When our priorities change, and pressures in life outweigh our ability to cope with change, we feel stressed. Our tolerance to pressure is based on own behaviours, experiences and mindsets. We are creatures of habit and routines offer us ways to get through our everyday life and promote our own wellness through organisation and structure. Routines greatly improve our wellbeing. But what happens when those routines are disrupted?
The COVID-19 pandemic has tested the limits of our strengths and we have to adapt to ever changing lifestyle conditions for our wellbeing to thrive.
It’s easy to resist change as it brings a rollercoaster of emotions- despair, sadness, grief and frustration. Change is inevitable. Accepting and getting accustomed to it, is the best solution.
COVID-19 came along without warning. The pandemic is changing our lives, and we are only just beginning to make sense of what it means for how we live, work, and care for one another. We are not only recovering from loss, we’re also learning how to be different people in this world.
Now more than ever we have to remember that it’s very important that we focus on what we can control. It doesn’t have to be much, but it does need to be consistent. When we start to do this we will begin to feel more in control and able to expand our comfort zone. The goal is to cope effectively rather than avoid loss or pain.
Finding ways to overcome adversity, navigating the unknown to become more resilient is challenging. Isolation and disruptions are part of living with COVID-19. There is no easy way through this pandemic, but building coping skills - adaptability, mindfulness and resilience can help you work through the emotions triggered by COVID-19.
Adaptability, mindfulness and resilience are key elements in overcoming adversity since they allows us to live in the present while still being fully aware of what needs to be done to rebuild a better future.
These are not fixed qualities, but they are ongoing processes that requires effort to build and maintain over time.
Ideas to help you build you’re adaptability, mindfulness and resilience
Be present. You have a unique opportunity to reflect and rest. Cherish the rain and enjoy the sunshine.
Don’t withdraw in tough times. It’s easy to retreat into your shell when you’re facing challenges in your life. You feel as if you’re a burden to friends and loved ones. This is when you should keep in contact with you’re loved ones or seek help if you need to. Good friends and you’re loved ones will never consider you a burden, and talking can help ease anxiety and frustrations.
Nurture yourself . Your emotional and physical health are connected to one another. Self care is comprised of daily self love habits (nutrition, good sleep, exercise). Over time, these habits will become non-negotiable.
Offer help. If you know of a person who’s old or alone and cannot go shopping at the moment, offer to go for them. Research and understand what different charities do and represent , and if you can afford to - make a donation or offer to volunteer. Giving you’re time selflessly to those less fortunate is a humbling experience and can boost you’re inner resilience, by teaching you the strengths that lie in compassion and understanding.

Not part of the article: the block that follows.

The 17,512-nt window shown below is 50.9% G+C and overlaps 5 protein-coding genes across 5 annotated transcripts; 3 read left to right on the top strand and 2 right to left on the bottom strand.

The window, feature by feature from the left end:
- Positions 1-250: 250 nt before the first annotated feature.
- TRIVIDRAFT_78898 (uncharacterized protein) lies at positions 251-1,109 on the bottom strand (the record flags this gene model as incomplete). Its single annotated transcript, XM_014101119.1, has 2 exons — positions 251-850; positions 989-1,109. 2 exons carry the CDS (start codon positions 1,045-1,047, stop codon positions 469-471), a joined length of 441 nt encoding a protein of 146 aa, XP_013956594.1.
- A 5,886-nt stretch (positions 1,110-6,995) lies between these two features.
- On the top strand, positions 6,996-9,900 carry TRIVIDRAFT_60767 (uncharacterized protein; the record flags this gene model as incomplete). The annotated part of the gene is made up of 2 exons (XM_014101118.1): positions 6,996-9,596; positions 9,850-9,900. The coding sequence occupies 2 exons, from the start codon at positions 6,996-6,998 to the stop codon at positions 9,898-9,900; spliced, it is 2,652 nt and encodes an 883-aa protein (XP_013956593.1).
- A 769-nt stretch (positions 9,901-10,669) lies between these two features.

Do not shame yourself for failures. We have been conditioned to feel shame around failure. Failing is a normal part of life, proof that you care and that you are willing to take risks. The trick is learning from failure so that you don’t make the same mistakes again.
Pursue you’re hobbies. For many of us, hobbies define us as individuals and bring meaning to our lives.
Avoid negative people. Avoid anyone who magnifies your problems, leaving you feeling emotionally drained, makes you feel judged, stressed or only fuel negative emotions in you.
Failing to appreciate what you have. Everyone is fighting a battle within that no one knows about. Just because someone has materialistic possessions does not mean they’re internally happy. Try and focus on what you are fortunate to have, instead of focusing on what you think you are missing from your life.
Focus on growing you’re skills. Everyone can learn to be resilient and it doesn't involve any specific set of actions or behaviours. Resilience take time to build. Push yourself to build on your existing strengths by learning new skills and being open minded to understand others. Don’t get discouraged if you still struggle to cope with problematic events.
Insecurities. Don’t consume yourself with worry about what other people are thinking, chances are that they are way more concerned with themselves than you. Insecurities will hold you back. Confidence is a state of mind. Believe you’re enough and worth it- Then you have a great start to building you’re own resilience.
Adaptability and resilience do not mean the repression of feelings. Instead mean assessing the positive and negative sides of change. When sudden change involves loss, it means actively grieving and processing feelings at the same time.
Small steps take you on long journeys. Our transition to build our own resilience and become adaptable begins with letting go of some of our old ways so we can build new habits. It is important to find out what one big thing is, that’s holding you back. Everyone has something. Use this as you’re starting point to work on improving you’re strengths.
During these challenging times we are also presented with an opportunity to expand our experiences, renew and start fresh.
“A wise man changes his mind, a fool never will." -Spanish Proverb
Life is all about continuous progress, ups and downs and can be unfair sometimes. You need to make peace with your past and learn to accept things the way they are, whether it makes sense or not. Once you let go of the things in life that are holding you back, the quicker you will be able to achieve your goals.
Savannah grasslands, Southern Africa